Rain: A Tribute to the Beatles on Broadway

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Photo Source: Cylla Von Tiedeman
"Beatlemania," which began performances at the Winter Garden Theatre in 1977, never officially opened. Critics eventually started attending and filed reviews of the combination rock concert/multimedia documentary featuring a quartet of Beatles look- and sound-alikes. The notices were mostly positive, but some objected to the production being on Broadway at all, as it wasn't theater in the strictest sense. The carping didn't really matter, because word of mouth had already established an audience of theatergoers either too young to have seen the Fab Four first-hand or old enough to want to relive their Beatles memories. The attraction racked up an impressive 920 performances and launched four successful road companies.

Now four cast members from those tours have created their own Beatles show under the name "Rain"—I'm not enough of a Beatles fan to catch the significance of that title, if there is any—and, once again, reviews probably won't impact the box office for this limited run. If you're an undiscerning Beatles fan, "Rain" will feel like a welcome shower of nostalgia. If you require more than retreads of classics and video images, walk on by.

The evening consists of the performers playing the beloved quartet's greatest hits interspersed with shots of the audience, Darren McCaulley and Mathieu St-Arnaud's video collages, and commercials of the era, all shown on giant TV screens on either side of the proscenium. (I must confess that one of the highlights for me was seeing Fred Flintstone hawking Winston cigarettes.) All the iconic Beatle images are there, from the first appearance on "The Ed Sullivan Show" (complete with a waxwork-like Sullivan on film, played by Jerry Hoban) to the famous Shea Stadium concert to the psychedelic "Sgt. Pepper" years to the group's final live performance on a London rooftop.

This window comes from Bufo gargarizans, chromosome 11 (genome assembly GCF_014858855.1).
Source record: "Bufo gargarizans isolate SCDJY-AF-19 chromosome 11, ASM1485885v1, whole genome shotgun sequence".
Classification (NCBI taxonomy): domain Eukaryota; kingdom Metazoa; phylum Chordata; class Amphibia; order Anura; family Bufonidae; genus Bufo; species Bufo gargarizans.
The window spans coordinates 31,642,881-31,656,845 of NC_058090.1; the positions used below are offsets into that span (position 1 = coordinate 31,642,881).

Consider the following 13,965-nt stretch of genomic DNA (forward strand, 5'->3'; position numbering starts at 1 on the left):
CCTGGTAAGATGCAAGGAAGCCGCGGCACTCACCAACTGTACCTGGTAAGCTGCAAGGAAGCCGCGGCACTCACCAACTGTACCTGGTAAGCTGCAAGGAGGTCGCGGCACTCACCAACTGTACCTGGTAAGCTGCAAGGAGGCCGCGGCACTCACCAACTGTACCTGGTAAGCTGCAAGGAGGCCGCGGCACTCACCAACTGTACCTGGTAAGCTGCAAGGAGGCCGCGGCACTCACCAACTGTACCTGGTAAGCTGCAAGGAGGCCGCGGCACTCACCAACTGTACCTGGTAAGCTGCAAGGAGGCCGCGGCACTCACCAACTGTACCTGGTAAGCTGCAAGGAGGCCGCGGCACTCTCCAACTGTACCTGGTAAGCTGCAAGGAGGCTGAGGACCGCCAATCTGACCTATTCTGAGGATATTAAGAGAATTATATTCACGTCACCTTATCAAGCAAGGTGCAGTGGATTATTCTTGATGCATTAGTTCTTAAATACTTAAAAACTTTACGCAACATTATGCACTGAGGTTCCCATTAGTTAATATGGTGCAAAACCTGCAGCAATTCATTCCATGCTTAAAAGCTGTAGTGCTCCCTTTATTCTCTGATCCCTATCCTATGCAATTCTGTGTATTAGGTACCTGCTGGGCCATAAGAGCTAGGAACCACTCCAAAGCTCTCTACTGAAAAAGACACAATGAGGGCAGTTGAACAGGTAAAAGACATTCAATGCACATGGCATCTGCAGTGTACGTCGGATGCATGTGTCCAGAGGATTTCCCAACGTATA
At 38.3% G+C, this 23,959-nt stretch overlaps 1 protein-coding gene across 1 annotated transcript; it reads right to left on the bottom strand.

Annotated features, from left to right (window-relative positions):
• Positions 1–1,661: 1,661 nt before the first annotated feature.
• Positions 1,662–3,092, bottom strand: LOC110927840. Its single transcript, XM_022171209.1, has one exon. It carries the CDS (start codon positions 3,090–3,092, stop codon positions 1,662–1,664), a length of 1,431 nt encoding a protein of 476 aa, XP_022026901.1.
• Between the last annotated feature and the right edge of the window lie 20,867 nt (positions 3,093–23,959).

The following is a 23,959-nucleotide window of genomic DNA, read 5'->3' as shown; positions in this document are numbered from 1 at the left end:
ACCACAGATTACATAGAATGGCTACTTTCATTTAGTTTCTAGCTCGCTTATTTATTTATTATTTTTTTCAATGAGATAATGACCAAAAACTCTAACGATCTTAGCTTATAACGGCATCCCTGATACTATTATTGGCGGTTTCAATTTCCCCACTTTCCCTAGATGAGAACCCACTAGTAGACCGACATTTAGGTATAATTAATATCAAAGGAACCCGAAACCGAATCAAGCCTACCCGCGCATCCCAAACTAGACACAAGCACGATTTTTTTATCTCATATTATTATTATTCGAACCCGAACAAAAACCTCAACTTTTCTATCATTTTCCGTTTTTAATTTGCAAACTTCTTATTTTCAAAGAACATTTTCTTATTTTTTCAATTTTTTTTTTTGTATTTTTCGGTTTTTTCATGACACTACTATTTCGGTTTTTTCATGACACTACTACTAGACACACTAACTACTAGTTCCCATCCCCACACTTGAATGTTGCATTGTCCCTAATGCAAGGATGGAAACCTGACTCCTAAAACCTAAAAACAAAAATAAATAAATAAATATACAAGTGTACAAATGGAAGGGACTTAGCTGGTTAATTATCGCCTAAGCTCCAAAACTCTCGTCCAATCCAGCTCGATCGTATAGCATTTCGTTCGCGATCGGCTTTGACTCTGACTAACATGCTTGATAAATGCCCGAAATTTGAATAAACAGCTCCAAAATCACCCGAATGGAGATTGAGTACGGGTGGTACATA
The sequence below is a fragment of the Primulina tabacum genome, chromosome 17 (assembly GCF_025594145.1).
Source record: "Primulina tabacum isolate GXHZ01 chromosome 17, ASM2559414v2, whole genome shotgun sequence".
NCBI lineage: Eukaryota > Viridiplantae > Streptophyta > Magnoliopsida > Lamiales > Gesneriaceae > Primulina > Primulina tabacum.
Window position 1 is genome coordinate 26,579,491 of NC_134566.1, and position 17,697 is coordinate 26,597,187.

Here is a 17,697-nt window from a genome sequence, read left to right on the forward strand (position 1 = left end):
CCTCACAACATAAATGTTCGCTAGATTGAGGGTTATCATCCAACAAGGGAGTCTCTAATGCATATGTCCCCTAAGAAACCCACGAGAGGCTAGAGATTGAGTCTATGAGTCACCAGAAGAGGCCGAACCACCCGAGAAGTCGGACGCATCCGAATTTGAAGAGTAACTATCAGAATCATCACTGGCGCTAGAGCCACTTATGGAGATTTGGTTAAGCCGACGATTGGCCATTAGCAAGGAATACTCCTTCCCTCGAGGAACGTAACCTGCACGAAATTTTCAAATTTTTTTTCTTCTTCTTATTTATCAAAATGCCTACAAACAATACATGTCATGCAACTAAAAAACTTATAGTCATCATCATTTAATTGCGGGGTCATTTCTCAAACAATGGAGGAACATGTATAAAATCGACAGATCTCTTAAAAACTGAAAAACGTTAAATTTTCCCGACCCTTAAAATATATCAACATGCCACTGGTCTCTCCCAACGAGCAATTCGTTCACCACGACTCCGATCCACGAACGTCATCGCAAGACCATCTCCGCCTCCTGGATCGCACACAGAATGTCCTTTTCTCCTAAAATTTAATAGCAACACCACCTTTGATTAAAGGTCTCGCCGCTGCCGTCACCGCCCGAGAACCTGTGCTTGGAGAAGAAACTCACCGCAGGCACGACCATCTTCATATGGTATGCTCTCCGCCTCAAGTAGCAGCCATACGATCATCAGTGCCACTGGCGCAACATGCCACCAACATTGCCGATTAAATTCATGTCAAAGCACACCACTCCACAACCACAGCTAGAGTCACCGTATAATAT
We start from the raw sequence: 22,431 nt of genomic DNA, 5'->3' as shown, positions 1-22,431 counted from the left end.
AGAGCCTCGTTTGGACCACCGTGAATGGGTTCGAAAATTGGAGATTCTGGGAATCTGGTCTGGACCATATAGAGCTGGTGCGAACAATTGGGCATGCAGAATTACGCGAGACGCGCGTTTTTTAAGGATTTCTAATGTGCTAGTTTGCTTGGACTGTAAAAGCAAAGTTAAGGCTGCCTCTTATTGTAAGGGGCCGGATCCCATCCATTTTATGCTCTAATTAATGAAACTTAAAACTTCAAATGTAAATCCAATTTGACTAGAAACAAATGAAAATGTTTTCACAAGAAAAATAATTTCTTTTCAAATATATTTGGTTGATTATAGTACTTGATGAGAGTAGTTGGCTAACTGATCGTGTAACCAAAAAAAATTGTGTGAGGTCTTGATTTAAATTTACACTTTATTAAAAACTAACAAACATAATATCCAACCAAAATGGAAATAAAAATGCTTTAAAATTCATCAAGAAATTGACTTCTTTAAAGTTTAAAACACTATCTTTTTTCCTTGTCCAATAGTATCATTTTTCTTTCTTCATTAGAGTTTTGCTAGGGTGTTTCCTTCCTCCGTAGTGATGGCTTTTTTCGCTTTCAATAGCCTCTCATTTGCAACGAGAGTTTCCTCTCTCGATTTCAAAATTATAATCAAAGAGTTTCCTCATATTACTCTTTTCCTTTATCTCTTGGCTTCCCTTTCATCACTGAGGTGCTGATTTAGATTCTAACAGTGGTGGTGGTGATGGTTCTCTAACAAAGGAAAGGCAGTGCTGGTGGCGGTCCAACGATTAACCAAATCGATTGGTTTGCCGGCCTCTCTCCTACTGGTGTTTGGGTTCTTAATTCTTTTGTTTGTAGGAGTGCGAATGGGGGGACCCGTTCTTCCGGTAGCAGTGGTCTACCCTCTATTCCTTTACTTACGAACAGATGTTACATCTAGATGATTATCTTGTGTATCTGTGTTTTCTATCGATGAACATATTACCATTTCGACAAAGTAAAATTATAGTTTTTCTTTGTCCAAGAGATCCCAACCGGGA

The band does a fairly accurate job of re-creating the Beatles sound, but the energy and joy behind it are missing. Yes, the audience does get to its feet during an anemic "Twist and Shout," but only because the actor-musicians tell them to. Joey Curatolo, who covers Paul McCartney, is the only cast member to emerge as something more than a cardboard version of the star he's impersonating. When he flashes his radiant smile and winks at a young girl in the front row, there's a connection with a real personality rather than a soundtrack. Steve Landes does sound uncannily like John Lennon, but like Joe Bithorn's George Harrison and Ralph Castelli's Ringo Starr, he tends to fade into the background. But I suspect the majority of the show's audience isn't interested in the cast's acting skills. They just want to hear the songs and have fun.

As to whether "Rain" has a right to be on Broadway, the answer is yes. Whatever attracts enough of an audience to fill the seats deserves a chance on the Main Stem. It's just a pity that a production more suited to Atlantic City or Las Vegas is crowding out shows with stories and characters, even for a few weeks.

Presented by Annerin Productions, Magic Arts & Entertainment/Tix Productions, Nederlander Presentations, and Rain at the Neil Simon Theatre, 250 W. 52nd St., NYC. Oct. 26–Jan. 15, 2011. Mon., Thu., and Fri., 8 p.m.; Tue., 7 p.m.; Sat., 2 and 8 p.m.; Sun., 3 and 7 p.m. (877) 250-2929 or www.ticketmaster.com.